A veteran enthrals

Sita Swayamvaram at Kalakshetra. Photo: V. Ganesan   | Photo Credit: V_GANESAN

The immense contribution to the art form of Bharatanatyam by Rukmini Devi has given her an iconic status in the annals of History, and her fame continues to live in the cultural memory of art lovers. Kalakshetra Foundation celebrates her birthday by hosting an arts festival every year in February. This year, apart from the Rukmini Kalyanam (reviewed for Friday Review recently), the Kalakshetra Repertory staged ‘Sita Swayamvaram’ from their Ramayana series.

A rust-orange coloured backdrop with a doorway and a window on one side was a perfect foil for the costumes in warm tones of the dancers at the royal court of Ayodhya.

Story of Rama

The natya nadakam began with King Dasaratha and sage Vashishta witnessing a group of four court dancers (a bit of un-coordinated movements) regaling the audience and then the arrival of sage Vishwamitra. The story then moves on from the sage seeking the help of Rama and Lakshmana to vanquish the rakshasas, to the ashram and then finally to the court of King Janaka and Sita’s swayamvaram.

In the first half of this production, the focus was completely on Vishwamitra played by Prof. Janardhanan and it was his show all the way. From the time he gets up in anger in the court when Dasharatha refuses to send Rama, it was a continuous flow of exemplary abhinaya full of beautiful moments. It was amazing as the audience could actually see the wave of anger coursing through his body, which the dancer portrayed in a static position.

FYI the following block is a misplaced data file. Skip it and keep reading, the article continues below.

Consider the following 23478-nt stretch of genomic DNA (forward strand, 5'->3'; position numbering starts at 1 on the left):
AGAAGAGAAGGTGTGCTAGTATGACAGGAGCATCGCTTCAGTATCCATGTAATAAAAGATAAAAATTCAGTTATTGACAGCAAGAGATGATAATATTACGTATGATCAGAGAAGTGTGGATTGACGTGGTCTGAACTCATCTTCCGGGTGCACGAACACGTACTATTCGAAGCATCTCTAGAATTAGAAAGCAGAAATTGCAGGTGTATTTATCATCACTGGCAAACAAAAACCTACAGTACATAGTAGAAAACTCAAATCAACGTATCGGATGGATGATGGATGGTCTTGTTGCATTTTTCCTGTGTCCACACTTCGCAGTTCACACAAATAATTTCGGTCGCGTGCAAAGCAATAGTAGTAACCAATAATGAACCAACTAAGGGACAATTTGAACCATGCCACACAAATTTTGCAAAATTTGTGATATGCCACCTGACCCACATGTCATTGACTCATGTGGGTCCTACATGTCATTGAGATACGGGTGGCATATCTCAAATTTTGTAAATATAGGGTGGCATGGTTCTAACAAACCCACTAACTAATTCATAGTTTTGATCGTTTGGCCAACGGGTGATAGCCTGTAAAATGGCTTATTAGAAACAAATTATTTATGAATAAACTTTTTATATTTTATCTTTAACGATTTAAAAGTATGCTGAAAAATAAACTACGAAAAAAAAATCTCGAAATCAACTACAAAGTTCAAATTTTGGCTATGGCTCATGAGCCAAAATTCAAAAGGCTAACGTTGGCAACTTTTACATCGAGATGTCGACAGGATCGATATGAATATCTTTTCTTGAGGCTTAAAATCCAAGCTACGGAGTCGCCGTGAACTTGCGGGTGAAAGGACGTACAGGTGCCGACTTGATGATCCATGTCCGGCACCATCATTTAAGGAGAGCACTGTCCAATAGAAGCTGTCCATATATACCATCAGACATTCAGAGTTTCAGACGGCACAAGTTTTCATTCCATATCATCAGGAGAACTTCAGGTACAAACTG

In the detailed depiction of the rituals in the ashram, the body language while showing the flora and fauna in the landscape, the soft touches bringing out the delicacy of the lotus, the pranks of the monkeys and expressing with just eye movements the agility of the deer, Janardhanan’s nuanced expressions glowed like a beacon of light, re-emphasising the value of commitment, sincerity and experience in an artist’s life.

The portrayal of the sancharis by the dancers in the roles of Rama and Lakshmana, depicting and dancing the same movements as Vishwamitra revealed the talent of the young dancers, but the contrast between youth and experience was vivid.

The latter half was a lengthy segment showing the exploits of the various contenders trying to break the bow. Ravana, attired in a Kathakali costume sitting with a bored expression, initially sprung to life while showing off his prowess. The role of Sita suited the young dancer, but while she danced holding a garland in her hands, shifting the garland from one hand to another during nritta hasthas was unaesthetic. The production had all the hallmarks associated with the institution, namely, good soulful music, competent dancing skills, good choreography and aesthetic costumes and sets.

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Printable version | Jun 19, 2021 3:59:40 AM |

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